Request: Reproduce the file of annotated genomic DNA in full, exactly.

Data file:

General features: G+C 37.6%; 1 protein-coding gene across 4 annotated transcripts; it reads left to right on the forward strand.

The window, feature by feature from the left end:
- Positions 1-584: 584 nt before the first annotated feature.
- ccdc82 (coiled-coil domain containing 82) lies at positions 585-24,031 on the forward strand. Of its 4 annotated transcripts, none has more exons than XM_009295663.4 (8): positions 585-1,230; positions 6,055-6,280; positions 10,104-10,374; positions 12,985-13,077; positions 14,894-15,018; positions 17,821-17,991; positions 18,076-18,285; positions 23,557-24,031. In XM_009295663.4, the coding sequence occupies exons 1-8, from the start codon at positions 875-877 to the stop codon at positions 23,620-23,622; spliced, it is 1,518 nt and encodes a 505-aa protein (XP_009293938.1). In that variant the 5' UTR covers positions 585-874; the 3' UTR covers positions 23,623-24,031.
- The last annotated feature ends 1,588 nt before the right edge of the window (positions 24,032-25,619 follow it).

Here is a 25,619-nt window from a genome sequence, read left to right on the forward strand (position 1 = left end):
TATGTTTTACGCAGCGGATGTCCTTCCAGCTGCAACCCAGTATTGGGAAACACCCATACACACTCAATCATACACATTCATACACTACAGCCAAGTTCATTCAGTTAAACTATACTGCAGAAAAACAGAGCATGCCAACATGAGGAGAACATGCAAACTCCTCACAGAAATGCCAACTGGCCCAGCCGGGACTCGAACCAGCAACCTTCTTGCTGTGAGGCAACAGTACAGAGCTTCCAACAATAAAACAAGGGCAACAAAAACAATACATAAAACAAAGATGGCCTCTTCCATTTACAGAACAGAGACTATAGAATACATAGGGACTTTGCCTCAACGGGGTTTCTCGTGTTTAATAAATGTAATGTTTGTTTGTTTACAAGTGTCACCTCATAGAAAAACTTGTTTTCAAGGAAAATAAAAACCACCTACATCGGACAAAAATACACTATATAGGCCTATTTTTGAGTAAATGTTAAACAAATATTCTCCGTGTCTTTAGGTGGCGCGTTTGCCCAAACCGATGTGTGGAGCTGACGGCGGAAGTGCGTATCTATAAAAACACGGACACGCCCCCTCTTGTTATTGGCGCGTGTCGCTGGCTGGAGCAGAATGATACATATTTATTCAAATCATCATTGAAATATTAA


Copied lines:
General features: G+C 37.6%; 1 protein-coding gene across 4 annotated transcripts; it reads left to right on the forward strand.

The window, feature by feature from the left end:
- Positions 1-584: 584 nt before the first annotated feature.
- ccdc82 (coiled-coil domain containing 82) lies at positions 585-24,031 on the forward strand. Of its 4 annotated transcripts, none has more exons than XM_009295663.4 (8): positions 585-1,230; positions 6,055-6,280; positions 10,104-10,374; positions 12,985-13,077; positions 14,894-15,018; positions 17,821-17,991; positions 18,076-18,285; positions 23,557-24,031. In XM_009295663.4, the coding sequence occupies exons 1-8, from the start codon at positions 875-877 to the stop codon at positions 23,620-23,622; spliced, it is 1,518 nt and encodes a 505-aa protein (XP_009293938.1). In that variant the 5' UTR covers positions 585-874; the 3' UTR covers positions 23,623-24,031.
- The last annotated feature ends 1,588 nt before the right edge of the window (positions 24,032-25,619 follow it).

Here is a 25,619-nt window from a genome sequence, read left to right on the forward strand (position 1 = left end):
TATGTTTTACGCAGCGGATGTCCTTCCAGCTGCAACCCAGTATTGGGAAACACCCATACACACTCAATCATACACATTCATACACTACAGCCAAGTTCATTCAGTTAAACTATACTGCAGAAAAACAGAGCATGCCAACATGAGGAGAACATGCAAACTCCTCACAGAAATGCCAACTGGCCCAGCCGGGACTCGAACCAGCAACCTTCTTGCTGTGAGGCAACAGTACAGAGCTTCCAACAATAAAACAAGGGCAACAAAAACAATACATAAAACAAAGATGGCCTCTTCCATTTACAGAACAGAGACTATAGAATACATAGGGACTTTGCCTCAACGGGGTTTCTCGTGTTTAATAAATGTAATGTTTGTTTGTTTACAAGTGTCACCTCATAGAAAAACTTGTTTTCAAGGAAAATAAAAACCACCTACATCGGACAAAAATACACTATATAGGCCTATTTTTGAGTAAATGTTAAACAAATATTCTCCGTGTCTTTAGGTGGCGCGTTTGCCCAAACCGATGTGTGGAGCTGACGGCGGAAGTGCGTATCTATAAAAACACGGACACGCCCCCTCTTGTTATTGGCGCGTGTCGCTGGCTGGAGCAGAATGATACATATTTATTCAAATCATCATTGAAATATTAA